Ban on private cryptocurrency has been the top news this week as ‘Cryptocurrency and Regulation of Official Digital Currency Bill, 2021’ is set to be tabled in Parliament’s Winter Session which will begin on November 29.
But, while the noise has mostly been around clarity of private cryptocurrency and other concerns about crypto being an asset or a currency, one more fundamental question that arises at this juncture is: can the Government of India actually put a blanket ban on private cryptocurrencies?
For the unversed, cryptocurrencies are based on distributed ledgers, that is they use blockchain technology to have multiple ledgers, which are connected over the network. Any transaction on the network is recorded and cross-checked across all these ledgers, which acts as a check. If one ledger’s data does not match the other, it gets cancelled. This removes the need for third-party monitoring of the network or its ledgers. Hence, there is no central institution monitoring the transactions. The network of computers connected to the blockchain does it on its own. This is also the reason why the origin of cryptocurrencies is said to be 'Decentralised Finance' or 'DeFi' which means it is decentralised. As it is decentralised, it is also transparent.
Now, comes the private vs public.
Private cryptocurrencies hide or mask the wallet addresses whereas the public is completely transparent. However, in the Indian context, private cryptocurrencies are being referred to as the ones which are not backed by the government.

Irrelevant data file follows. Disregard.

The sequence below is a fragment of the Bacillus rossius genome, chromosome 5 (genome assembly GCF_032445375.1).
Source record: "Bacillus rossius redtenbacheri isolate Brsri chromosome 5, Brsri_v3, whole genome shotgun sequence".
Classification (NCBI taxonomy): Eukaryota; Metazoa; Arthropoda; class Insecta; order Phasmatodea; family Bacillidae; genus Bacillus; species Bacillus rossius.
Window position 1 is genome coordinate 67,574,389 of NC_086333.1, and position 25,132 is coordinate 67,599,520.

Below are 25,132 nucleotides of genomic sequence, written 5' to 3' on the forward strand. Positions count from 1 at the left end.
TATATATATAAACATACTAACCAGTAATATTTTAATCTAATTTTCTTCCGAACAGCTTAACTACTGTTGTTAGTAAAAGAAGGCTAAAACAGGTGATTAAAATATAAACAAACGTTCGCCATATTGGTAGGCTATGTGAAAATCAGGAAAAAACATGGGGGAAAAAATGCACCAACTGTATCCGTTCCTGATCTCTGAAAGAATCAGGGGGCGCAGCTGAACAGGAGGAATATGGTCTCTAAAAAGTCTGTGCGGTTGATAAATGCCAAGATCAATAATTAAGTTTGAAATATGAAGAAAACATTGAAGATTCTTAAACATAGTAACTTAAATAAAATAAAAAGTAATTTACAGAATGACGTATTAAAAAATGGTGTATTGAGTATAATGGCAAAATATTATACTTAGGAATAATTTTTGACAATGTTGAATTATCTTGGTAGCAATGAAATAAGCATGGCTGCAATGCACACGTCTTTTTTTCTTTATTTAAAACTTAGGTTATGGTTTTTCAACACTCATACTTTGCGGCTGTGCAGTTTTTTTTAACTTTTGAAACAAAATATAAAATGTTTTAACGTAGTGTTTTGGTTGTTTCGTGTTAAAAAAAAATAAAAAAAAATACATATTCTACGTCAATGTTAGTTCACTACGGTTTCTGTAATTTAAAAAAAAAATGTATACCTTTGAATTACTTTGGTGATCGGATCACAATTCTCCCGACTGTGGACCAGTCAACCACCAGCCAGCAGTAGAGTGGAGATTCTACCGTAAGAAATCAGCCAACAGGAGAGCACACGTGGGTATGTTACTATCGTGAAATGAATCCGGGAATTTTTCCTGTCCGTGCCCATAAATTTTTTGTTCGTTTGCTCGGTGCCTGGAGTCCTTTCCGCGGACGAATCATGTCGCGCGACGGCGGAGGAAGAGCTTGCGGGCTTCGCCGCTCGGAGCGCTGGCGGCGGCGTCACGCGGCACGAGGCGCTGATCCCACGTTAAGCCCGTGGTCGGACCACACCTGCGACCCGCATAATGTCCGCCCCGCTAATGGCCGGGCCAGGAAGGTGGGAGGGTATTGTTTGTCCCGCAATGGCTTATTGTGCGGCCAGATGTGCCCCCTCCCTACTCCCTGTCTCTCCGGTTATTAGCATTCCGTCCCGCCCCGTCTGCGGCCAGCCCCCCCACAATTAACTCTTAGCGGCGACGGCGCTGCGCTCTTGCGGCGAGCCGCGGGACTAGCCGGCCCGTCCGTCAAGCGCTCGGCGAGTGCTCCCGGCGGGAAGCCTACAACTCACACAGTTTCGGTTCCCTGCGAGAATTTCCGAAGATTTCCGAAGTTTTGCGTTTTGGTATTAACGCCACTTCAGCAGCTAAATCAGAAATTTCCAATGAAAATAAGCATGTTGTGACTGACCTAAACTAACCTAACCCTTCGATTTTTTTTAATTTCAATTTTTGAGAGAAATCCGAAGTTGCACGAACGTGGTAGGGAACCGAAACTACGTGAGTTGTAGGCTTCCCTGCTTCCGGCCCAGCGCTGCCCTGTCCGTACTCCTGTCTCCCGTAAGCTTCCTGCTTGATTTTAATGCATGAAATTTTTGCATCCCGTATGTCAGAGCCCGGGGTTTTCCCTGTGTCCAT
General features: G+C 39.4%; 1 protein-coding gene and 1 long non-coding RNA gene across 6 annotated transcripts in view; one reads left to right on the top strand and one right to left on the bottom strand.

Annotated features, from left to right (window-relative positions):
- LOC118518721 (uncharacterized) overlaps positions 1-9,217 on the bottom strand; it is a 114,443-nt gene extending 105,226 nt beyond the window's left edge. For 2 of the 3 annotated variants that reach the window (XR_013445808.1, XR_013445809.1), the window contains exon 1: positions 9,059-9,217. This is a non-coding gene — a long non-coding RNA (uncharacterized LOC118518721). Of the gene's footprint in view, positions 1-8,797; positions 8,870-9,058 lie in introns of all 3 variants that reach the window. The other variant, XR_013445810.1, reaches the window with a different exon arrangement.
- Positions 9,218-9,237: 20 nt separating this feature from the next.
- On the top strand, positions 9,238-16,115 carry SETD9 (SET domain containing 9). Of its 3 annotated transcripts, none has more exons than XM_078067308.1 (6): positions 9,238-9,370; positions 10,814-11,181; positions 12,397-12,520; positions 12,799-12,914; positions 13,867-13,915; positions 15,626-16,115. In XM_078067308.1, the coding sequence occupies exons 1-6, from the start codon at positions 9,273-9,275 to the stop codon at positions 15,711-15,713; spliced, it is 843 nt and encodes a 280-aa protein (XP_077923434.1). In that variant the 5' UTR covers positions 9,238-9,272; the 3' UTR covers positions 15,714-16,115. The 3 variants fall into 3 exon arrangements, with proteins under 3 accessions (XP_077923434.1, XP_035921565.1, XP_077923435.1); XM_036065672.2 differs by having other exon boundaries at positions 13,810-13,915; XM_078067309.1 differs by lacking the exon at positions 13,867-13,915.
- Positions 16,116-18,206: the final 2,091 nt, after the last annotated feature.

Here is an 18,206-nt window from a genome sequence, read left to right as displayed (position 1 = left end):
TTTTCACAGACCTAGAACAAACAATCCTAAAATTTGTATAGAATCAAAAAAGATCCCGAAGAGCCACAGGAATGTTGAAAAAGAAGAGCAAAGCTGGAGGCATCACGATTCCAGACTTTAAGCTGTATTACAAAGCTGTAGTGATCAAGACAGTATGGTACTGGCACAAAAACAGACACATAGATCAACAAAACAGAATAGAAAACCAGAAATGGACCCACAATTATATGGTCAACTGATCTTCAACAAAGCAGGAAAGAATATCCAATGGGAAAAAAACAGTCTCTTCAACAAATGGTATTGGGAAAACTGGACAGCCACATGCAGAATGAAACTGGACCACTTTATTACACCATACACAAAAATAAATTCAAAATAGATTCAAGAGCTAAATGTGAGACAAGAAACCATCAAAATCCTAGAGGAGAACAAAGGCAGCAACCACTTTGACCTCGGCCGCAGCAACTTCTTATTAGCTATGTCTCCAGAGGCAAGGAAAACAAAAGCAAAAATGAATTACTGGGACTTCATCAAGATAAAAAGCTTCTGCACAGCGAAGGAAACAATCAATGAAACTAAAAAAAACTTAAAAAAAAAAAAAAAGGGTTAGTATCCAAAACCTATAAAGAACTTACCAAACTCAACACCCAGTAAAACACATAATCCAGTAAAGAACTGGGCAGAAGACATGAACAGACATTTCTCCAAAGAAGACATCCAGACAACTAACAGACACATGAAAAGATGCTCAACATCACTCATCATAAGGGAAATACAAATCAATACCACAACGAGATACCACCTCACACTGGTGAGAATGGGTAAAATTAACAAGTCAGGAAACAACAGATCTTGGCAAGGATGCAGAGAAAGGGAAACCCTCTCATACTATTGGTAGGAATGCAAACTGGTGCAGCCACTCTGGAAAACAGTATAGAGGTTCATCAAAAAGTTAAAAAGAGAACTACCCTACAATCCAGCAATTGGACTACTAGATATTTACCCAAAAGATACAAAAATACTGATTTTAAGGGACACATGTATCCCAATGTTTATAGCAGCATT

“Banning is not an option or even possible. Globally major companies have started adopting cryptoassets strategies. Players such as Visa and MasterCard call themselves crypto first now. Paypal, cashapp, and robinhood have embedded crypto in their product offerings and are expanding further,” says Nitin Agarwal, cofounder of B21, a crypto platform.
“US-based agencies are working aggressively in learning about crypto so they can provide oversight to this industry. Oversight or regulation is needed in order to protect consumer interest, and prohibit money laundering, terror financing and tax evasion,” he adds.
The government should bring about a framework which is broad enough to allow innovation and at the same time provide due oversight to and remove bad players.
According to a statement released by Blockchain and Crypto Assets Council (BACC), of IAMAI, “A blanket ban on cryptocurrencies will encourage non-state players thereby leading to more unlawful usage of such currencies.”
While the council is in favour of declaring cryptocurrency as an asset, the statement also added that a smartly regulated crypto assets business will protect investors, help monitor Indian buyers and sellers, lead to better taxation of the industry, and limit illegal usage of cryptos.As the momentum picked up over the last year in the cryptocurrency space, the segment saw accelerated growth with new users. According to industry estimates, two crore Indians have invested in cryptocurrencies with their holdings totalling up to $4-5 billion.
"It is very difficult to execute a ban on bigger networks like Bitcoin and Ethereum, but it is possible to ban other smaller coins. People will continue to find ways and means to access cryptocurrencies even if a ban is imposed. It will raise concerns of high risk and cash transactions by citizens in a bid to avert the law," says Kashif Raza, founder of Bitinning.